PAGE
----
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Western Kentucky University

CEC - Renshaw Early Childhood Center - FAQs

1. What is Big Red School & is it different than RECC?

Big Red School is the group program available through the Renshaw Early Childhood Center. It is the same program.

2. Who can attend?

Any child between the ages of 15 months through kindergarten. RECC provides inclusive toddler groups for children 15mths to 3 years old and inclusive preschool groups for children 3 to 5 years. RECC also provides an after-school group for children ages 5 to 7 years with disabilities.

3. Where is the RECC located?

The RECC classroom is located in the Suzanne Vitale Clinical Education Complex.

4. When are groups in session?

Group sessions are generally 10 weeks during the Fall and Spring Semesters and 4 to 6 weeks during the Summer Semester. RECC groups typically start one or two weeks after the WKU students begin classes and end the week before WKU finals.

5. How many children are in each RECC group session?

Each group has approximately 10-12 children.

6. What is the teacher/child ratio at RECC?

From 3 to 5 teachers will be present with a group of 10-12 children. The staffing by WKU students allows for a very low teacher/child ratio.

7. Will WKU students be caring for my child without supervision?

No, WKU students are supervised at all times by a Master’s level lead teacher.

8. How much do the group sessions cost?

$200 per semester for one day per week & $400 per semester for two days per week, during the spring and fall semesters. Second child discounts are available and financial hardship discounts may be available depending upon family circumstances and funding.

9. How do I enroll my child?

Contact Vicki Beach, Assistant Director, at 270-745-3146, to initiate a referral.

10. Will the inclusion of children with disabilities have a detrimental effect on my child?

No, a recent study examining parent perceptions of the benefits and limitations of their child’s toddler program (inclusive), found that parents were satisfied with and saw many benefits to the inclusion of children with delays in their child's classroom. Another current study examined the social, behavioral, communication, and cognitive development of toddlers enrolled in the same inclusive program. Testing in the areas of development demonstrated no detrimental behavioral effects of inclusion and excellent gains in cognitive and language development.

Stahmer, A., and Carter, C. (2005, May). An empirical examination of toddler development in inclusive childcare. Early Child Development & Care, 175, 4, p321.

 11. How will you address my child’s unique developmental needs related to his/her disability or developmental delay?

An initial family meeting will be held prior to your child beginning RECC in order to identify family goals. A copy of your child’s IEP or IFSP will be requested and reviewed to ensure individual goals are being incorporated into the group sessions. You may meet with the Director and/or staff at any time to discuss your concerns in detail. ECC will collaborate with your child’s other service providers (preschool, therapists, etc) to ensure coordinated services. The RECC Director has over 20 years experience with Kentucky’s First Steps system (infants/toddler from birth to 3 years old with developmental delays and disabilities) and has worked with many toddlers and preschoolers with autism spectrum disorders. Sign language, picture schedules, visual systems, language expansion strategies, individualized motivators and reinforcers, adaptive seating, etc. are utilized as needed for specific children.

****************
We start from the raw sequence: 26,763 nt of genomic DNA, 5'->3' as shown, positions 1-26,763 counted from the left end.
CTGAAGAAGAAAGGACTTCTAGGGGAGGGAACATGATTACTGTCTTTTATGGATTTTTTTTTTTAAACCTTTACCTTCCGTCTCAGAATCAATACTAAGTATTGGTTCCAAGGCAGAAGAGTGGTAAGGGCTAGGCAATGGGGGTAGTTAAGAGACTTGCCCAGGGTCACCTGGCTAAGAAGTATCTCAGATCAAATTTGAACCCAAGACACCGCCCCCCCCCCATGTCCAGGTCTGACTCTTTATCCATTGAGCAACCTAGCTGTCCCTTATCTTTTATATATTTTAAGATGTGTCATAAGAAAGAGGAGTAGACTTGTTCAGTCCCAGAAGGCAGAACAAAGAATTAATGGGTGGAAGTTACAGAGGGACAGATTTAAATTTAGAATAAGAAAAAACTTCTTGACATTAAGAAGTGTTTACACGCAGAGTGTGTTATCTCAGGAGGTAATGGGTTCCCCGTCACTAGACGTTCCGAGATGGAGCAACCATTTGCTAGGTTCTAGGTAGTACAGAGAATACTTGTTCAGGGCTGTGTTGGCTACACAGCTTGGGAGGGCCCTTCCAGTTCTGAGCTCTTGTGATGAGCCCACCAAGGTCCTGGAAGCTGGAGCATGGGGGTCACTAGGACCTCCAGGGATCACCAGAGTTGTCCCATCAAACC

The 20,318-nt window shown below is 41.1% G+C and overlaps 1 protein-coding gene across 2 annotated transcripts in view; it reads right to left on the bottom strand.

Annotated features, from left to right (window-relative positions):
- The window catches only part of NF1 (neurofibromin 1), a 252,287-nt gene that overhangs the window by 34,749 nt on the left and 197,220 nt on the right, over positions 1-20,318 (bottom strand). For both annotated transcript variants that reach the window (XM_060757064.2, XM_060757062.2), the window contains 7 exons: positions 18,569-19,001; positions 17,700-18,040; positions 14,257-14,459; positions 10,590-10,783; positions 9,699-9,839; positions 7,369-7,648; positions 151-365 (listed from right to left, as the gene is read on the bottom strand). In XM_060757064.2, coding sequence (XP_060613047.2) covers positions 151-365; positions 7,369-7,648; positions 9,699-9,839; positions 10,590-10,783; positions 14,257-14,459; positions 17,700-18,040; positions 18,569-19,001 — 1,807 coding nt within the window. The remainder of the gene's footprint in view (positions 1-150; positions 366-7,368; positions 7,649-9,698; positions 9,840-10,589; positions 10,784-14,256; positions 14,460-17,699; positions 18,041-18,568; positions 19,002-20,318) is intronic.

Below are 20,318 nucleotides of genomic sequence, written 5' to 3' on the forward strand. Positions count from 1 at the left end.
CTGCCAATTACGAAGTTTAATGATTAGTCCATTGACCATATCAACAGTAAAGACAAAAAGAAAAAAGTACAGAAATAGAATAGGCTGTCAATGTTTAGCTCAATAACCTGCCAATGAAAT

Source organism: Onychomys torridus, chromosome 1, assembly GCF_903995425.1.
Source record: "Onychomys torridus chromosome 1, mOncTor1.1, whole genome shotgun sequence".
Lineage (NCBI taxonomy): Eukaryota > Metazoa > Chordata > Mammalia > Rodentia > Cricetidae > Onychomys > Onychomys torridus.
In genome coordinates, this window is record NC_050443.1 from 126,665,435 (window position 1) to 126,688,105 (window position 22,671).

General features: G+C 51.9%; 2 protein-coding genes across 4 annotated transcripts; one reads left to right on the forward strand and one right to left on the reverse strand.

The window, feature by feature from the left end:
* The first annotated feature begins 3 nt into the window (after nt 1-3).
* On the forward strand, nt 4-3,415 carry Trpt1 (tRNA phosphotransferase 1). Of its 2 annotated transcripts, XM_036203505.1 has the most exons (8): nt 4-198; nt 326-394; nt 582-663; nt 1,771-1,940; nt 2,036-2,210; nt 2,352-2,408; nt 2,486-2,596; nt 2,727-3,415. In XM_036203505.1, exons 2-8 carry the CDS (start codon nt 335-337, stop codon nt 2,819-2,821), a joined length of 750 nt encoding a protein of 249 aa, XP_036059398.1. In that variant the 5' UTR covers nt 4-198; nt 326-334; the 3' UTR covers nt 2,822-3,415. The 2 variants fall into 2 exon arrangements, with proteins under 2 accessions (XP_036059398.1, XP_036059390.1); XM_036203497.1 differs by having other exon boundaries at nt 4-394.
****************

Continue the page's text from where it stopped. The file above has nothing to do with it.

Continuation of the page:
12. How is RECC unique?

• Individualized learning goals are incorporated into the curriculum for all children.

• RECC is staffed with WKU students who are pursuing an education in early childhood or a related field. They are motivated to provide high quality care and instruction.

• The RECC Director holds a certification in IECE (Interdisciplinary Early Childhood Education) and has over 20 years experience with children with delays/disabilities as well as children who are developing typically.

• Inclusion of children with differing abilities is planned systematically.

• Group activities are theme-related and strive to help children make important connections regarding ideas and concepts.

• Independence in activities of daily living is a vital program goal. (For example: Toddlers drink from small cups rather than sippy cups. Preschool children help prepare sandwiches, serve themselves, and pour their own juice.)

• Emergent Literacy is emphasized during all group activities. Recall time is incorporated into the schedule of activities. Children tell teachers about their day and teachers document these stories to help children make a connection between thoughts/words and printed language. Visual prompts (photos or pictures) are used to help children recall events of their day.

• Teachers take the time to talk to parents on a daily basis regarding their child’s progress and skills.

• Collaboration with outside agencies is available upon parent request.

• Music and movement is considered a vital strategy to maximize children’s development in all areas of development.


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 Last Modified 9/25/14